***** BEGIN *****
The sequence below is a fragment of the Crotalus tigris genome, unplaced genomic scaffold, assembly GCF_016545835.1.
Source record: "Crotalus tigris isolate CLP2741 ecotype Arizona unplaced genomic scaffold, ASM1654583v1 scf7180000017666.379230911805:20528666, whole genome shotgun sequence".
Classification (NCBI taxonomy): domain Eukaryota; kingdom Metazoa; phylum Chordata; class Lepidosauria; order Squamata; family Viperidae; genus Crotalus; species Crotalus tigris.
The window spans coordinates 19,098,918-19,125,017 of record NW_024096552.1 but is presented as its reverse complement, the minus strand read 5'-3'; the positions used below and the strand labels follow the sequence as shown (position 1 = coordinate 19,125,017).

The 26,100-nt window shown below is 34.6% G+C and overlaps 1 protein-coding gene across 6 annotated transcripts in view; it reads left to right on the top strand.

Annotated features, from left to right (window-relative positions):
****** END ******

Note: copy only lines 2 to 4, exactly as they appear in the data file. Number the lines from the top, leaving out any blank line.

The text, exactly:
Source record: "Crotalus tigris isolate CLP2741 ecotype Arizona unplaced genomic scaffold, ASM1654583v1 scf7180000017666.379230911805:20528666, whole genome shotgun sequence".
Classification (NCBI taxonomy): domain Eukaryota; kingdom Metazoa; phylum Chordata; class Lepidosauria; order Squamata; family Viperidae; genus Crotalus; species Crotalus tigris.
The window spans coordinates 19,098,918-19,125,017 of record NW_024096552.1 but is presented as its reverse complement, the minus strand read 5'-3'; the positions used below and the strand labels follow the sequence as shown (position 1 = coordinate 19,125,017).